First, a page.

Acute vs chronic pain

Acute vs chronic pain. All you need to know!

Acute vs chronic pain.

The difference between acute vs chronic pain is that after acute pain goes away, you can go on with life as usual. Chronic pain, however, is pain that is ongoing and usually lasts longer than six months.

Here are the main differences:

Acute pain means that the pain is temporary. It may last from minutes to about three months or six months.

This kind of pain tends to be related to tissue damage, such as an injury. Typically, it subsides after the injury heals.

Acute pain may in some cases evolve into chronic pain. It may happen, if the injury doesn’t heal correctly or if there is a pain signals problem.

Chronic pain is longer in duration. It can be constant or irregular, but it always comes back.

Chronic pain is considered when continuing over many months or years. Such pain occurs often due to a health condition, such as arthritis, endometriosis, fibromyalgia, or even a spine condition.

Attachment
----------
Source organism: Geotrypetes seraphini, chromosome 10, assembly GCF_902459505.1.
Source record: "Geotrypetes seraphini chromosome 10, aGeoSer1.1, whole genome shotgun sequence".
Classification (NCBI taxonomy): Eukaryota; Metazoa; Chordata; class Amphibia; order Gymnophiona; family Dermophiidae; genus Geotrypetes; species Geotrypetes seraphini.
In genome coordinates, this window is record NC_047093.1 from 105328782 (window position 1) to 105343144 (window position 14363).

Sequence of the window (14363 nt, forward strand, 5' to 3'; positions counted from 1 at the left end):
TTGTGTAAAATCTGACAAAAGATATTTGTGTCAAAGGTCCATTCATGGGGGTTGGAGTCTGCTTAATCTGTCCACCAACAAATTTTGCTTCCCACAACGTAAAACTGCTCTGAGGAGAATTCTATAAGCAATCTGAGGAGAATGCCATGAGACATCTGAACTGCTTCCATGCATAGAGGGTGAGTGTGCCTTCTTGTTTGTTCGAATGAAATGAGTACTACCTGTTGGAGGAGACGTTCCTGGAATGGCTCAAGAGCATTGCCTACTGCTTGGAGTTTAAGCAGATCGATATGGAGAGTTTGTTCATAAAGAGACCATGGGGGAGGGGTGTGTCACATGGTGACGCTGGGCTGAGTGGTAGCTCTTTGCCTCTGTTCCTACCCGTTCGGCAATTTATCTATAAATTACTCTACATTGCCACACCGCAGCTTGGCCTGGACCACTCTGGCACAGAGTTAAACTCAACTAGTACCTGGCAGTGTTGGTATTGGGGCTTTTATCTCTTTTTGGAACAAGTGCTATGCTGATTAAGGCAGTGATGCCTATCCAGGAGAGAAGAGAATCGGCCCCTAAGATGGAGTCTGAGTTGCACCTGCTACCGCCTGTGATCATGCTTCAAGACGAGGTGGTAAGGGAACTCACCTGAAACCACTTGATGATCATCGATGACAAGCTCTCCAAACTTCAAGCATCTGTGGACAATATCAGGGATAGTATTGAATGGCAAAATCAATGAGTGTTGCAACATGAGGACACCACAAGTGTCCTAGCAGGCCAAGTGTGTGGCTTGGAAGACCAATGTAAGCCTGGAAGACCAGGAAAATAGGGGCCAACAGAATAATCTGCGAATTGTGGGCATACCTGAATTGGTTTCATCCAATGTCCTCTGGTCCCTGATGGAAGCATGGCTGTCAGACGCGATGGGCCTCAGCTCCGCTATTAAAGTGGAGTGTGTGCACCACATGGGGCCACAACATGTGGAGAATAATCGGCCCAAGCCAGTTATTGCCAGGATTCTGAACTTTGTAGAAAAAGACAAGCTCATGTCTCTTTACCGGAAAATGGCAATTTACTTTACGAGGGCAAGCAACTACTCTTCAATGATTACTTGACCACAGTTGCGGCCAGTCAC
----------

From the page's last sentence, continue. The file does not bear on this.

Acute vs chronic pain infographic


I want to focus on chronic pain because it is often one of the main symptoms of chronic illness.

Before we dive into the simplified science of chronic pain I’d like to explore some important statistics:

Chronic pain affects roughly 100 million American adults alone. This number is bigger than heart disease, cancer, and diabetes combined!

The estimated annual cost is of medical treatment is about $500-600 billion in the U.S. alone.

But let’s not forget that there is a large population of people missing in this equation – children. So by adding pediatric patients as well, the cost of treatment grows much higher.

So, pain is something that really needs to be addressed, especially because of the fact that your partner or yourself suffers from it.